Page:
The Chinese are adept at adapting. See them navigating the markets, streets and tro-tros of Accra in 90-degree heat like true Africans. They’re telling us without uttering a word that they’re here to set down roots at least for a while.Whole families have come, it seems. Darting through the crowds in small but perfectly ordered ant-like patterns, paying little or no mind to anyone else but the people in their group, and the odd sellers, street vendors, and bus drivers with whom they must conduct business.
The Chinese always seem to me so much more at ease in their African surroundings than most other foreigners on this dark continent. Some even appear strangely content in a way that few other expats ever seem to portray in their dealings with the Motherland. As if they were here for a higher purpose – a greater good – like a man out prospecting for gold, perhaps.
But our Chinese guests are seen by some in Ghana as the latest colonisers of this land. For we are well-known both far and wide as being resource-rich yet dirt-poor. And as a rapidly developing China needs more and more raw energy to devour and grow, are these not her foot soldiers?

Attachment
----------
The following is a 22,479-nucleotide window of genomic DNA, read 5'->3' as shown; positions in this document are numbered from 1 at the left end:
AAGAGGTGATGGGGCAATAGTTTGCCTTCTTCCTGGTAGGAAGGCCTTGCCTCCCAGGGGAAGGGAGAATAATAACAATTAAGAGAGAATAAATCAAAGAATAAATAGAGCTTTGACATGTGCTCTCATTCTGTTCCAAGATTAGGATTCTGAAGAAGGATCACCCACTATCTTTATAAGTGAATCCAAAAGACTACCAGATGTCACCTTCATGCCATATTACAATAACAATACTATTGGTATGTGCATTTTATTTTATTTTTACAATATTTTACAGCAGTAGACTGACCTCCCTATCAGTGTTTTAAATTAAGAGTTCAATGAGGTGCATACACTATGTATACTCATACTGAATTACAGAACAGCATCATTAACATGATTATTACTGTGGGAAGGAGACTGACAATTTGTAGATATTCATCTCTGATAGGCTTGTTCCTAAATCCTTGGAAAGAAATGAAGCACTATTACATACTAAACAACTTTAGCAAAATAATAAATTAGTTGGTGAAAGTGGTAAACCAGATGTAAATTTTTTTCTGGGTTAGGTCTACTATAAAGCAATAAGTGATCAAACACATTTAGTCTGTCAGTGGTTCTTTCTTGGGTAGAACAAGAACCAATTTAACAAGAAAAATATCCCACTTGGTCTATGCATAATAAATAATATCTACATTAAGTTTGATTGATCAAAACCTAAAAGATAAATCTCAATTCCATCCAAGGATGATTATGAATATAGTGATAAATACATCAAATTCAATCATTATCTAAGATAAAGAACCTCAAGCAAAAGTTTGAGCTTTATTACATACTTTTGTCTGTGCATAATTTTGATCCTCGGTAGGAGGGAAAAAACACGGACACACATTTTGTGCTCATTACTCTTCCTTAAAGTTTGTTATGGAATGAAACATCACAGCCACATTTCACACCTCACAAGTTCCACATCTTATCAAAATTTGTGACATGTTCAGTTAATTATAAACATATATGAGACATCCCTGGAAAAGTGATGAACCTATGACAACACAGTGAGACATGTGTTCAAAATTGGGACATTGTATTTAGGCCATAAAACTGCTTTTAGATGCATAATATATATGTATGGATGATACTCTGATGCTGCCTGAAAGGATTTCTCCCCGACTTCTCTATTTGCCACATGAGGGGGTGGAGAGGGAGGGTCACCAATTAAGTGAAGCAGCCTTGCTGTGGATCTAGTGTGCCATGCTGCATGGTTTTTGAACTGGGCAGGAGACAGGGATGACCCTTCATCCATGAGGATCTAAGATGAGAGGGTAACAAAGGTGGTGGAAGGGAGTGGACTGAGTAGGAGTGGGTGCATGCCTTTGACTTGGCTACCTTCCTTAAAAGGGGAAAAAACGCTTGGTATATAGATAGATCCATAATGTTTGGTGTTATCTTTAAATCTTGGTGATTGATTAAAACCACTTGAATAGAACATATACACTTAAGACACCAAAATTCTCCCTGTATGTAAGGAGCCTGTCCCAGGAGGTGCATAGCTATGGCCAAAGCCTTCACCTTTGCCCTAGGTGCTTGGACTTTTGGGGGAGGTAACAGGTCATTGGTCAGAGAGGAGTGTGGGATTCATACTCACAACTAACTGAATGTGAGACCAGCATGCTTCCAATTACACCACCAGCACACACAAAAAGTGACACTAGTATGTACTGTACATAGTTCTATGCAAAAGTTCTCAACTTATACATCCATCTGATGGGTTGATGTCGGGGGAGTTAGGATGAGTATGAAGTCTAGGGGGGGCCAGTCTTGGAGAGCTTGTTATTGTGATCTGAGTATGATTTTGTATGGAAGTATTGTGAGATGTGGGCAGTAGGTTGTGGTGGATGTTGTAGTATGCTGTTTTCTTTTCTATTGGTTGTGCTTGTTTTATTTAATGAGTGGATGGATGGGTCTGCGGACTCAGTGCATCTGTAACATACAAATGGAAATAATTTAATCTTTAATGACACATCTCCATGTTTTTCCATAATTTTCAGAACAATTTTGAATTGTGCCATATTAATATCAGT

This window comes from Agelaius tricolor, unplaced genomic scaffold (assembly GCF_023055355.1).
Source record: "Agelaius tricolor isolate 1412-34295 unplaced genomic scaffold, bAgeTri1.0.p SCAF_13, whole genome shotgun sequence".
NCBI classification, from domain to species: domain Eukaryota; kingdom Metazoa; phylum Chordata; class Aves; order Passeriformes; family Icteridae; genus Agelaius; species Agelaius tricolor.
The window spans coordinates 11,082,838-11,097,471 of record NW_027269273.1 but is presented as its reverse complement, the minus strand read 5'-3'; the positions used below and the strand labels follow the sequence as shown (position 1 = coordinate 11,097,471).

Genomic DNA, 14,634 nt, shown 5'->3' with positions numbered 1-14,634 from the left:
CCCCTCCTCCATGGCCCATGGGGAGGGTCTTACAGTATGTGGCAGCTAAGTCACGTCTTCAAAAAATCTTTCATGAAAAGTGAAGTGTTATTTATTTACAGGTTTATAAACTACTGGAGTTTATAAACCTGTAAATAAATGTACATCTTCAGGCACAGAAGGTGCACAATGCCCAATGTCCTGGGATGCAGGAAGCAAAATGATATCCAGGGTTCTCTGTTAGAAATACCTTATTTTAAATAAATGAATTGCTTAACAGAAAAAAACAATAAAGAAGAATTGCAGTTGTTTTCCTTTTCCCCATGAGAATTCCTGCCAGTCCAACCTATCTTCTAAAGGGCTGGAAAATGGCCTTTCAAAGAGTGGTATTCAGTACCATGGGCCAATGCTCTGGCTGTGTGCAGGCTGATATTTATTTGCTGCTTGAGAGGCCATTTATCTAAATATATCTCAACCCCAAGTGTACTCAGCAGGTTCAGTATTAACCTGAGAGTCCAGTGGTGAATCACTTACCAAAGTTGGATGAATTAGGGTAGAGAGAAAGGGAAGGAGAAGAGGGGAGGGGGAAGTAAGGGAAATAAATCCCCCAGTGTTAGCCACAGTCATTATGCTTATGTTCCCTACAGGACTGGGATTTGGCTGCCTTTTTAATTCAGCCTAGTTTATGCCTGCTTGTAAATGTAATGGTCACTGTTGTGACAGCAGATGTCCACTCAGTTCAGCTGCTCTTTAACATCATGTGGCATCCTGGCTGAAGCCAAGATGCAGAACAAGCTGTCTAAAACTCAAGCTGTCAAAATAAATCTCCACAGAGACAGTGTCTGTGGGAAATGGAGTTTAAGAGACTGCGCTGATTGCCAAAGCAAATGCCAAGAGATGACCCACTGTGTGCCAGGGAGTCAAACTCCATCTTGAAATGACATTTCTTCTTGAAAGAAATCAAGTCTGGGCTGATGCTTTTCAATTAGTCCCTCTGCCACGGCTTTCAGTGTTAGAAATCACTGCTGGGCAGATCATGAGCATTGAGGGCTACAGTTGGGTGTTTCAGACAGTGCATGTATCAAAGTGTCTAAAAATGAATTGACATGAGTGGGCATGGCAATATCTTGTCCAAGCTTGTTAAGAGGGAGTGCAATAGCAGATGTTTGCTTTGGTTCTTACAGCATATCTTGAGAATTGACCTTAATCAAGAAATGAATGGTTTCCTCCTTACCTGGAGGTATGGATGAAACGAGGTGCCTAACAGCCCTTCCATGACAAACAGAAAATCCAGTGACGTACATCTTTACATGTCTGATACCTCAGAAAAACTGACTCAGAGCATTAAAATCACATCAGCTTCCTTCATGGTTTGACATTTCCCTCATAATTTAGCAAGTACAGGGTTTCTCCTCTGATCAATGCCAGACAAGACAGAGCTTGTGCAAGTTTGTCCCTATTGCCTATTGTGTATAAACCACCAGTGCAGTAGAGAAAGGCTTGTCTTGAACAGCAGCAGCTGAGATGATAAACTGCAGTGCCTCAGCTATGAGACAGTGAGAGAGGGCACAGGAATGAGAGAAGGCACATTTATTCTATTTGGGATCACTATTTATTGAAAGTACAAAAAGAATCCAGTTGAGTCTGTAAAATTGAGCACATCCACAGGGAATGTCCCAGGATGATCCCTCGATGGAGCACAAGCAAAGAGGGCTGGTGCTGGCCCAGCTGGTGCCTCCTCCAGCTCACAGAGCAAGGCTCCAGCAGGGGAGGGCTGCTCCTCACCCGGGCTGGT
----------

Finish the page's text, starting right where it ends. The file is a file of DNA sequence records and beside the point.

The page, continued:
Fascinating, this Chinese-people watching I do. So like some Ghanaians, in certain cultural and even physical aspects, that I used to imagine in the early 1990s when I travelled across this entire country, how they must share a common ancestry with at least one of the ethnic clans in these parts. Pure imagination, you may say. But this little lot before me now seem to have just come home to roost.
Years ago, I wrote a one-off TV drama on a fast track programme for budding UK writers, headed by Jane Tranter, then at Channel 5. The story of an up-and-coming actor stalked by a crack-smoking South London cabbie was loosely based on real events. Tranter described it as “dark, disturbing and violent.” And I thought that sounds good to me. But she felt it was not something she could develop. In fact, it scared her half to death, she said. So much so, that she would “never go to Brixton again.” And that was that.
An old man walked into the 37th Military Hospital in Accra early one morning. He had known all his life that the 37th Military Hospital in Accra was a place for deserving Ghanaians, and so he had travelled there from far, obviously very sick and in need of emergency care.